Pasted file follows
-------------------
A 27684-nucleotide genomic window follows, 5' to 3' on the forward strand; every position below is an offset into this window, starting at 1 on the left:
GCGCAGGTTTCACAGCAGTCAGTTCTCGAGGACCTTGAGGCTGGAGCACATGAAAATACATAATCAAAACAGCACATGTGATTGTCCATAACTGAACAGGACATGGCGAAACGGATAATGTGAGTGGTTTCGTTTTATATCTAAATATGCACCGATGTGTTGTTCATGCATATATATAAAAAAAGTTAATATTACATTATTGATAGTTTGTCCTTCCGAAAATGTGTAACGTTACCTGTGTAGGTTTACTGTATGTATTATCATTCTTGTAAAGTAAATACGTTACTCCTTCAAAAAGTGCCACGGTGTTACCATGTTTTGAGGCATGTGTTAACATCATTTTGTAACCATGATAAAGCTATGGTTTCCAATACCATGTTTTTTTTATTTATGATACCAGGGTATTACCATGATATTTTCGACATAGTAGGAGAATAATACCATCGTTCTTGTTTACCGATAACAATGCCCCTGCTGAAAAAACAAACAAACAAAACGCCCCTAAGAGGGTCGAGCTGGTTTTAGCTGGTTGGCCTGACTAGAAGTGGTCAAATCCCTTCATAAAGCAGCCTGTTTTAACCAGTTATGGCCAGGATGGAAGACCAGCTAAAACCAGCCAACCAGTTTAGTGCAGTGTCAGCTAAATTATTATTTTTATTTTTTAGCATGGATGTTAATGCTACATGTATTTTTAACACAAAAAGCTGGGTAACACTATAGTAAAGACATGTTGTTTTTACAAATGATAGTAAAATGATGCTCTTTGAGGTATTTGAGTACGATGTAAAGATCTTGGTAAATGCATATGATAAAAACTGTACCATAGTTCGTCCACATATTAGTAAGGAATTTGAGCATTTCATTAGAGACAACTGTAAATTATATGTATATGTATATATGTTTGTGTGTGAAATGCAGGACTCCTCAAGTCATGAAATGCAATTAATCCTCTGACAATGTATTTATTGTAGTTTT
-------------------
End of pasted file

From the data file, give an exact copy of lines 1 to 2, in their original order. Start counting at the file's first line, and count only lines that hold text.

A 27684-nucleotide genomic window follows, 5' to 3' on the forward strand; every position below is an offset into this window, starting at 1 on the left:
GCGCAGGTTTCACAGCAGTCAGTTCTCGAGGACCTTGAGGCTGGAGCACATGAAAATACATAATCAAAACAGCACATGTGATTGTCCATAACTGAACAGGACATGGCGAAACGGATAATGTGAGTGGTTTCGTTTTATATCTAAATATGCACCGATGTGTTGTTCATGCATATATATAAAAAAAGTTAATATTACATTATTGATAGTTTGTCCTTCCGAAAATGTGTAACGTTACCTGTGTAGGTTTACTGTATGTATTATCATTCTTGTAAAGTAAATACGTTACTCCTTCAAAAAGTGCCACGGTGTTACCATGTTTTGAGGCATGTGTTAACATCATTTTGTAACCATGATAAAGCTATGGTTTCCAATACCATGTTTTTTTTATTTATGATACCAGGGTATTACCATGATATTTTCGACATAGTAGGAGAATAATACCATCGTTCTTGTTTACCGATAACAATGCCCCTGCTGAAAAAACAAACAAACAAAACGCCCCTAAGAGGGTCGAGCTGGTTTTAGCTGGTTGGCCTGACTAGAAGTGGTCAAATCCCTTCATAAAGCAGCCTGTTTTAACCAGTTATGGCCAGGATGGAAGACCAGCTAAAACCAGCCAACCAGTTTAGTGCAGTGTCAGCTAAATTATTATTTTTATTTTTTAGCATGGATGTTAATGCTACATGTATTTTTAACACAAAAAGCTGGGTAACACTATAGTAAAGACATGTTGTTTTTACAAATGATAGTAAAATGATGCTCTTTGAGGTATTTGAGTACGATGTAAAGATCTTGGTAAATGCATATGATAAAAACTGTACCATAGTTCGTCCACATATTAGTAAGGAATTTGAGCATTTCATTAGAGACAACTGTAAATTATATGTATATGTATATATGTTTGTGTGTGAAATGCAGGACTCCTCAAGTCATGAAATGCAATTAATCCTCTGACAATGTATTTATTGTAGTTTT